Ultimately, my research is trying to answer the question “are trade and labor union workers more class conscious than non-unionized workers?” The project is mixed methods, and I will be using both a descriptive, cross-sectional survey design and exploratory, semi-structured focus group interviews. The specific goal of this methodology is to understand how participants in two samples, non-unionized workers and unionized workers, think of their own class and material wellbeing, how they feel about politics that affect them as members of this class, and determine how they or if they participate in class action such as rallies, strikes, slowdowns, or protests. The exploratory phase will incorporate the findings of the survey data into the focus group interview process with union members to understand how unionization has or has not affected how they think about class or how they do class action. My hypothesis is that the responses of unionized and non-unionized workers will not be significantly different and that the presence of a union alone does not influence people’s attitudes or behavior regarding class or class action.
The survey instrument itself utilizes questions from existing survey designs on the subject of class consciousness as well as questions about social and political action that were obtained from this cross-national study of political action. The attitudinal questions seek to operationalize pro-worker or anti-worker attitudes (attitudes towards overprivileged/underprivileged groups, personal placement to the political left/right, subjective class identification, etc.), whereas the behavioral questions try to operationalize the respondent’s propensity to engage in political or social action (Do you approve of protests? Are protests effective? How often to you participate in protests? etc.). The questions to be asked during the focus group portion of the research will be determined based on the results of the quantitative data, focusing mostly on explaining the results to the focus group, asking them if the data is surprising, asking whether they think being in a union had an effect on their responses and so on.
The purpose of using mixed methods in my research is to attempt to bring together two prevailing ideologies that have emerged in the class consciousness literature. One camp believes that class consciousness can be quantified by measuring people’s political affiliations and dispositions, relying on survey methods to gauge the “pro-worker” attitudes of a sample to ascribe class consciousness. The other camp believes that class consciousness is something latent in the mind of workers that is only illicited in situations of deliberate class antagonism, such as strikes or protests, and typically ascribes class consciousness based on how readily workers embrace these activities. By developing a survey measure that incorporates both attitudinal and behavioral measures of “class conscious” traits, I hope to be able to use this research to also analyze the utility of survey designs as a method of measuring class consciousness and also investigate whether these qualities are more prevalent among unionized workers, which most of the theoretical literature (Marx, Lenin, Gramsci) assumes to be true.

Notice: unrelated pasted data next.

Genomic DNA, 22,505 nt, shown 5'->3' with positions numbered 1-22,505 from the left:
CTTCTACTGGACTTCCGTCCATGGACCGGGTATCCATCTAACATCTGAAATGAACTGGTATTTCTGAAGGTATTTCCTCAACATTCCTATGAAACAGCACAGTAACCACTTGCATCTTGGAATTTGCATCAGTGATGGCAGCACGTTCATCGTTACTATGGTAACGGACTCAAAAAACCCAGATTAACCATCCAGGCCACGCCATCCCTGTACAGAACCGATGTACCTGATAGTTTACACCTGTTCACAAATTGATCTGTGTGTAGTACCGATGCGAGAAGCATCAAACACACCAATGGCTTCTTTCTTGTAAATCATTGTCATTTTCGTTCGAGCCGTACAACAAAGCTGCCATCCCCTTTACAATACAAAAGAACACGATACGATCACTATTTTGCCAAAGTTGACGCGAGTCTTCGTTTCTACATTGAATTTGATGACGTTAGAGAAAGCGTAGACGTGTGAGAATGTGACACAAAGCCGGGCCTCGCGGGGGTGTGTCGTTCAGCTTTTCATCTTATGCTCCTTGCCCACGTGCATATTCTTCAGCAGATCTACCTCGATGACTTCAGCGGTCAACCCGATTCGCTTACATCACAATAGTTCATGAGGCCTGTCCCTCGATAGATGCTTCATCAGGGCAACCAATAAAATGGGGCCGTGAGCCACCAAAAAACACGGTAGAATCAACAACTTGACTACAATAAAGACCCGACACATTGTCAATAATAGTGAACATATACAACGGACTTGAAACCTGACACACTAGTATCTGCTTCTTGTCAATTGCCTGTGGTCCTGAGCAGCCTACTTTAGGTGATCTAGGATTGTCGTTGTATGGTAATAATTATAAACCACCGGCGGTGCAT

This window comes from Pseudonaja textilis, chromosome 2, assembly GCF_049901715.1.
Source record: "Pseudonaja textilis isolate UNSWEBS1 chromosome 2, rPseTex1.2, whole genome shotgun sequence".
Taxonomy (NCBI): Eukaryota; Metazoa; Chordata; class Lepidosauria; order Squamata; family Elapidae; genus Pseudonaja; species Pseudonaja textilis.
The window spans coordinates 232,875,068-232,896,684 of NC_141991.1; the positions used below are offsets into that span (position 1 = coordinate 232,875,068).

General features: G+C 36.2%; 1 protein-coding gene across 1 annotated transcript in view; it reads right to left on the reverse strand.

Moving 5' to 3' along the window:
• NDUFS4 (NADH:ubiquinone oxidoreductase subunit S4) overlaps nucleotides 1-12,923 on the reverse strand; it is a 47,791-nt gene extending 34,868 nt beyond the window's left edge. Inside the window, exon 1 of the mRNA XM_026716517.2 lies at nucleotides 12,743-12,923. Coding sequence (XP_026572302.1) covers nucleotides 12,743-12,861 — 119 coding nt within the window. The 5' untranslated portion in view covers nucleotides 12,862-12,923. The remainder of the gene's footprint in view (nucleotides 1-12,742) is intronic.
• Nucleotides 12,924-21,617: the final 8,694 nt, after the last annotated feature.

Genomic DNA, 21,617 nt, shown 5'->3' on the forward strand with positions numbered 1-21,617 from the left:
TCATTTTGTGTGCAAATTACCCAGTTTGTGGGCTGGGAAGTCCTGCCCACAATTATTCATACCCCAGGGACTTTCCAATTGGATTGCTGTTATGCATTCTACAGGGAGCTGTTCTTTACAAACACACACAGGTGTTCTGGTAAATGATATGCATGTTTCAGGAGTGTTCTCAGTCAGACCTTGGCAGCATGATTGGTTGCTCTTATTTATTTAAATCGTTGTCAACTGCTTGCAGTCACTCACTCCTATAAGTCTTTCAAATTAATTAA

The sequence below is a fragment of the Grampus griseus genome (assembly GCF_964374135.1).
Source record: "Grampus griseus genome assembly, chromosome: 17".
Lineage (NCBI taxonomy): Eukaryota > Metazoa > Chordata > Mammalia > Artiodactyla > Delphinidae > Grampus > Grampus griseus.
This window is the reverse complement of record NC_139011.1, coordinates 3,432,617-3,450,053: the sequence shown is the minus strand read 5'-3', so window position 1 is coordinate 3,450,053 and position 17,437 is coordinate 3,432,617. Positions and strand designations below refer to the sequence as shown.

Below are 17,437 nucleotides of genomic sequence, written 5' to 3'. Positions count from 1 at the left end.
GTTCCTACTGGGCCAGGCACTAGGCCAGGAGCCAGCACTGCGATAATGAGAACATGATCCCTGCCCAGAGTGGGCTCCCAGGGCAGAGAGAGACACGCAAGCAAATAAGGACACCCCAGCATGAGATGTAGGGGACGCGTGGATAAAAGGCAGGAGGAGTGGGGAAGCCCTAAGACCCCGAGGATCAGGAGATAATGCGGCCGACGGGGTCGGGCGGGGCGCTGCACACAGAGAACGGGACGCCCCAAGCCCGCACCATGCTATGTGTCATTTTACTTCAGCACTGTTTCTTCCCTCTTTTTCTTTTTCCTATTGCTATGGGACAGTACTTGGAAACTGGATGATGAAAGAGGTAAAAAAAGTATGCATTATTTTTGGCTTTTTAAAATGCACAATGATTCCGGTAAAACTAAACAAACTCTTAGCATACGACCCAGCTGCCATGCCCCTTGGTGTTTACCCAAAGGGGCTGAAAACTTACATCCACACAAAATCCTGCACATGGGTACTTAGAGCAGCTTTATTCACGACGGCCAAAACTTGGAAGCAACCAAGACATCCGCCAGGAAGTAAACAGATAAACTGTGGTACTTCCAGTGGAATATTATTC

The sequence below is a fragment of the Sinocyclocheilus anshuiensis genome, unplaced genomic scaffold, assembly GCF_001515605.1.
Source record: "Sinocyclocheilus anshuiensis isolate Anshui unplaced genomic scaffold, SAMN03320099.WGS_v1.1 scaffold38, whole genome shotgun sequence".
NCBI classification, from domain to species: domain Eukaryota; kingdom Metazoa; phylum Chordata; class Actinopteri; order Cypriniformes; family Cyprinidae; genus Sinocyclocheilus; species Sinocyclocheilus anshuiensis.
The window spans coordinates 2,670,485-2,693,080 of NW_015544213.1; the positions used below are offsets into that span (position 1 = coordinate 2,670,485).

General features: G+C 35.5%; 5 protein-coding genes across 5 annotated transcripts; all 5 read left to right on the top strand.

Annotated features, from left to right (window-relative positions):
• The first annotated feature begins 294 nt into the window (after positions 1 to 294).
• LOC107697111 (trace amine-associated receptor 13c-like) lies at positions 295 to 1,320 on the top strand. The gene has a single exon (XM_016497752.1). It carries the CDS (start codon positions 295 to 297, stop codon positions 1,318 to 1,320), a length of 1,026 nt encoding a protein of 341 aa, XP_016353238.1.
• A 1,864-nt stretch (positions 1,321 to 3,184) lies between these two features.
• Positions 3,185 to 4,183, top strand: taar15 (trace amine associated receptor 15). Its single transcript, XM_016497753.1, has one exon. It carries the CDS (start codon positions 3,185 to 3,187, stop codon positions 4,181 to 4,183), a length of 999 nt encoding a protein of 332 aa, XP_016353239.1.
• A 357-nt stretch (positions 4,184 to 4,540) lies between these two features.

In order to minimize the risk of occupation influencing survey results, I will be looking at two samples with the same occupation; parcel delivery drivers, namely those working for either UPS or FedEx. The Richmond area is suitable for this research because two major parcel delivery services, UPS and FedEx, both have shipment offices either within or directly outside of the city. Further, UPS has an established unionized workforce represented by Teamsters Local #322 whose office is located within the city. The presence of an established union in the area ensures significant representation of both non-unionized and unionized workers in the quantitative portion of this research.
I plan to use a non-probability availability sampling technique to select a sample of non-unionized parcel drivers for participation. Ideally, this would involve the recruitment of employees from both UPS and FedEx. Utilizing a simple random sampling procedure for such a population seems nigh impossible. Given the unlikelihood that an employer or manager would give me access to a full list of their location’s employees, I would have to be able to recruit as many participants as possible in however many days or hours in the facility were allotted to me, hence my decision to use availability sampling. Another possible form of participant recruitment could be snowball sampling; after administering the survey instrument to the sample of unionized workers, I could ask them to give their coworkers my phone number so I could administer the survey or send it to them by mail to be completed. Both techniques would be considered haphazard and lacking generalizability, which is something to be considered when analyzing my data.
In regard to ethics, the greatest ethical concern with this methodology is assuring the anonymity of my respondents. All personal identifying information will omitted from my findings, however given that my subject matter and participant recruitment techniques are intrinsically tied to my respondents’ jobs, I have to consider that if any personal information were to be compromised, it could jeopardize the well-being of my patients depending on who in their workplace were to know how they responded.